11. This is a beautiful piece. And as you say, “A Love Story”, in its purest form. We would all be much richer given the opportunity to know your Grandmother and your Aunt Micki. Thank you for sharing this personal glimpse of your family with us.

  12. Yes, well. There ya go. When you’ve read and re-read those comments perhaps you’ll stop willfully neglecting your adoring public and post a bit more often again. And by the way, everyone, I shamed her into it. It was me. Thank me. Send money. Love. Anything, really.

  13. Anyway, our first daughter, Rhiannwen Cari Yolland, got tied up in her umbilical cord coming out. No one ever told us shit like that really happened, so it was a hell of a shock. They couldn’t wake her. Then they did, and I will never forget how long it took. 22 minutes. There was a clock over the crib they put her in to work on her while my wife called anxiously from the bed as to what was happening, and I paced backwards and forwards, unable to find out, because the doctors and nurses were so focused. In the end she was awake, but she was really, really poorly. As they rushed her from the delivery room to the ICU in another big hospital in town, that’s what the paramedic muttered to me as they squeezed past me. “She’s a very very poorly little girl.”

    Later, from the outside looking in, she was perfect. I still remember her face today as if it was yesterday: completely adorable, black hair, slightly aquiline nose, from her mother’s side of the family, peaceful and calm with an inner grace. Except when he tiny body spasmed and contorted, and a little more damage was done to her poor, insulted brain. That’s what they call it, you know. A brain insult. Such a little word for such a thing. At five days, with no hope that she would ever see, or walk, or be free of the twisting and wracking pain, even if she lived for years, we let her go. And even then, stripped of the artificial support that had been keeping her alive, she took a deal of a time to go. It was like she wanted us to know she was tough. She didn’t need to tell us; we knew.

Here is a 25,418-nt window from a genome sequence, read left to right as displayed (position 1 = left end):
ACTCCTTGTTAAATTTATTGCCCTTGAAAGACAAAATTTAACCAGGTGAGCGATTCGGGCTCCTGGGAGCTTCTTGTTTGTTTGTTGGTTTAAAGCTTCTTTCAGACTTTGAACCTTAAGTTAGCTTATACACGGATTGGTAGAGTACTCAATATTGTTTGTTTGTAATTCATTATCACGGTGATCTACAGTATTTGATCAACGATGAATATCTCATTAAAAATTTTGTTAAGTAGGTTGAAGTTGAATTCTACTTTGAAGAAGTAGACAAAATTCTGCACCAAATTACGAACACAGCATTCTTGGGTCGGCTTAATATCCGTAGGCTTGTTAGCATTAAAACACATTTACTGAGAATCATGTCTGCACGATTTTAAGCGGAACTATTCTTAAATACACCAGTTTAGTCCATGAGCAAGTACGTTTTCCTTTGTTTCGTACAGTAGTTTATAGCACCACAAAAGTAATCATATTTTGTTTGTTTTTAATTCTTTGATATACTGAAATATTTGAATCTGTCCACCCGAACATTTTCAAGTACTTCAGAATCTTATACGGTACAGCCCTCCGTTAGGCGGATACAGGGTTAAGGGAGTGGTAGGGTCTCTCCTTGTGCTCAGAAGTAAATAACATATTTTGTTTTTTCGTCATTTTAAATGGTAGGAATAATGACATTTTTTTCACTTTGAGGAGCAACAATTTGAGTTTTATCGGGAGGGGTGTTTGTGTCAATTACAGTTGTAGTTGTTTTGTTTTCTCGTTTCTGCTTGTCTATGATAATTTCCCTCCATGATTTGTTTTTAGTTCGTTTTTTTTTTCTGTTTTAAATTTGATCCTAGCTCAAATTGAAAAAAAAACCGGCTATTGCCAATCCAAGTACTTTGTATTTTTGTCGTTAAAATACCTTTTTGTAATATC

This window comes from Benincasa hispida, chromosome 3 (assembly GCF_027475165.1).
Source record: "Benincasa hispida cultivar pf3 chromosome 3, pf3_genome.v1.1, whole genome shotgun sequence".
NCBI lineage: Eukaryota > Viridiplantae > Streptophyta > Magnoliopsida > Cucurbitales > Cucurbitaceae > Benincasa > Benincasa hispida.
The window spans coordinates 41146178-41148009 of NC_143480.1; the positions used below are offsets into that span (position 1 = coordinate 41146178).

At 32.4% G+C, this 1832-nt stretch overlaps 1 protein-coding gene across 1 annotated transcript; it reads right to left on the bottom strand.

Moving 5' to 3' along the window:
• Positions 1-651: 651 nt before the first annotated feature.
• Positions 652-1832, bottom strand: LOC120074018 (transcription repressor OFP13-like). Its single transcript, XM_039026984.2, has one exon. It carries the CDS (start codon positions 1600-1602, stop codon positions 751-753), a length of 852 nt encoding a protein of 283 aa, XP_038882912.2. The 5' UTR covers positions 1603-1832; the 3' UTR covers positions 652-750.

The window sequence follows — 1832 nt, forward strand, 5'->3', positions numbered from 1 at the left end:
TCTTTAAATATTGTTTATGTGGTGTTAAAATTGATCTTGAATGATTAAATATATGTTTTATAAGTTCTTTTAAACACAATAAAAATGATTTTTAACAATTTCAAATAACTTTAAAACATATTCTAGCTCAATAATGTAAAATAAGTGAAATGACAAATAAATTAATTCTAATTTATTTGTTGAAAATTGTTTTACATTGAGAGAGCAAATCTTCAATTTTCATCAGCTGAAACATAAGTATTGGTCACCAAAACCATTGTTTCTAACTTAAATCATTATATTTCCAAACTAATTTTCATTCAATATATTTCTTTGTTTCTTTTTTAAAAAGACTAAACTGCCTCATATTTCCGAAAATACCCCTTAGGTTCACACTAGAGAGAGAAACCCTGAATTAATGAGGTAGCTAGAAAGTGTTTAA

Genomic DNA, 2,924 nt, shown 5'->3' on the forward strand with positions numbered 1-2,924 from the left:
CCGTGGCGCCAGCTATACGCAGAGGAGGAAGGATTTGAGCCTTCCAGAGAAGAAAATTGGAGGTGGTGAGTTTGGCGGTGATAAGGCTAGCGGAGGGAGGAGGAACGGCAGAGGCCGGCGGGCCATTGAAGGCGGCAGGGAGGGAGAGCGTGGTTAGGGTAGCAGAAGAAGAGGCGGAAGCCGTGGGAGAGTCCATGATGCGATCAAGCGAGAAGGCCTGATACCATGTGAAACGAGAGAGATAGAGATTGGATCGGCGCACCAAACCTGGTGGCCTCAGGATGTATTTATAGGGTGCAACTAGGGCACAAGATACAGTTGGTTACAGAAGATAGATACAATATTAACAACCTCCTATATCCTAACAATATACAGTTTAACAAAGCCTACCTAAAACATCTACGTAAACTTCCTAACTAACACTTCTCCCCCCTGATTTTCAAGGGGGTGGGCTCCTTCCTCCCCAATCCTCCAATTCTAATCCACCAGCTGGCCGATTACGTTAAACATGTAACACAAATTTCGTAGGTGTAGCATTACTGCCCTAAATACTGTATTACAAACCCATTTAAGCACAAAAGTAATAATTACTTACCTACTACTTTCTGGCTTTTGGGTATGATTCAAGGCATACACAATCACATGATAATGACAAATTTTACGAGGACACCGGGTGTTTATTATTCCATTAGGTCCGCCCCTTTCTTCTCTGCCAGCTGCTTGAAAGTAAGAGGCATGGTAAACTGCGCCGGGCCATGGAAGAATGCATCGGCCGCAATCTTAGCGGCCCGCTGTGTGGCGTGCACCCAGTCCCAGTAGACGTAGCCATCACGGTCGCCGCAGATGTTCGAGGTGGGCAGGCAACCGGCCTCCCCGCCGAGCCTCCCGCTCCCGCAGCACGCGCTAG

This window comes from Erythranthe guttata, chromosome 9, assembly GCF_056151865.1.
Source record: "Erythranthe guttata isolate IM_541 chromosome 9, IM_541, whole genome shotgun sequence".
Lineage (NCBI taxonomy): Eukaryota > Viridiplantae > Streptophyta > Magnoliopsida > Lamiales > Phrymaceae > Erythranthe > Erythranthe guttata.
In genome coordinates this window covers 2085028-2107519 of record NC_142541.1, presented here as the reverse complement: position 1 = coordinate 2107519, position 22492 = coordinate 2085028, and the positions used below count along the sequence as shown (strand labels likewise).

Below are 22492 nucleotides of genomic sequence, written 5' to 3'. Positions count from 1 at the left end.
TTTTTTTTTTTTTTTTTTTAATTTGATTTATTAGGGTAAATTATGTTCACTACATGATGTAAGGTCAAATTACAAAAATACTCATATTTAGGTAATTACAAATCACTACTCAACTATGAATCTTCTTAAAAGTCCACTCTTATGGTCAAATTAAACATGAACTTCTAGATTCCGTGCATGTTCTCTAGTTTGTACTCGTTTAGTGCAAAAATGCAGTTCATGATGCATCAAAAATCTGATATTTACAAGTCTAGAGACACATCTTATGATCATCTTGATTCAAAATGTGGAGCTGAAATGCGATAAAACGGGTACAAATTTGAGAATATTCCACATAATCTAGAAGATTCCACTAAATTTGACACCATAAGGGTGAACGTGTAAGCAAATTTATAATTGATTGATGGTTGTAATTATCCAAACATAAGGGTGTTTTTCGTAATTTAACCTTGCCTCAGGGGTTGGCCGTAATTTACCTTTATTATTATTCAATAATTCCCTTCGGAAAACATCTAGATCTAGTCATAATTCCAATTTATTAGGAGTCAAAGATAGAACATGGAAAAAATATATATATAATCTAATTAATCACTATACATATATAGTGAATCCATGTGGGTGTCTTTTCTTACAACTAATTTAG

We knew she could hear though, because if I spoke loudly, she moved, and her hand grasped my finger, even in the crib with more wires and tubes and sticking plaster and bandages that could ever look decent on her tiny frame. So when we held her, once all that had been removed, we spoke to her, gently, for what seemed like hours.

    Her name meant “beautiful Princess” and “darling” in the language of my ancestors, but the first name, Rhiannwen, we actually constructed from our knowledge of Welsh. We told her that. After her death, everyone always called her Rhiannon, (much more common, of course), and we had to correct them, because it seemed important that people got it right. It was part of her, and we’d only had such a short time with her, it would have been wrong to get it wrong. Another insult.

    Sometime later, still in shock and grief, a cousin asked a pyschic medium why a little baby would come into the world so damaged, so torn, needing so much help? Why do bad things happen to good people? She told the soothsayer nothing more about her other than the fact she was a girl, and she’d died after a few days.

    Without hesitating, she said that she was immediately in contact with our daughter, and the answer she gave to the question was “I came into the world to give my parents a gift of love.”

    A couple of years on, when our second daughter was born successfully, healthy and instantly wide awake beautiful, “a good unit” as the pediatrician cheerful declared, never was any child, I suspect, loved more fully or more appreciatively.

    And as a result, her life has been filled with joy and love from the first day, and every day, and as a result she is as confident, gentle, compassionate, generous-hearted and talented adult now as any parent could wish of the child. Not in the least because of the explosion of love and relief that greeted her arrival. We now knew how lucky we were and we shared that with her. And she has share her love with everyone she has met. She is adored by all who know her. She carries a light around inside her that warms and brightens the lives of everyone she meets.

    There’s more. The report from the medium – who had been told nothing, no detail, other than “a baby girl died” – contained one little line that caused us to sit wide-eyed and open-mouthed then, and still does now. Almost as if we could hear her voice, Rhiannwen Cari used her to pass on a special request to her still-grieving parents.

    “Could we please stop people spelling her name wrong, as it is very special to her.”

    Every child comes into the world to give us a gift of love. God bless Aunt Micki for hers.

    • Stephen,

      You’ve given me an entire life’s worth of goosebumps. I don’t usually say “God Bless” but God Bless you, Rhiannwen, and your entire family. Your comment could be a post in and of itself if you could stomach adding to it. I’m sure there are many, many parents would appreciate hearing your beautiful words. Thank you for sharing Rhiannwen with me. I have no doubt she was a special girl, and I believe her impact on your family’s lives will last forever.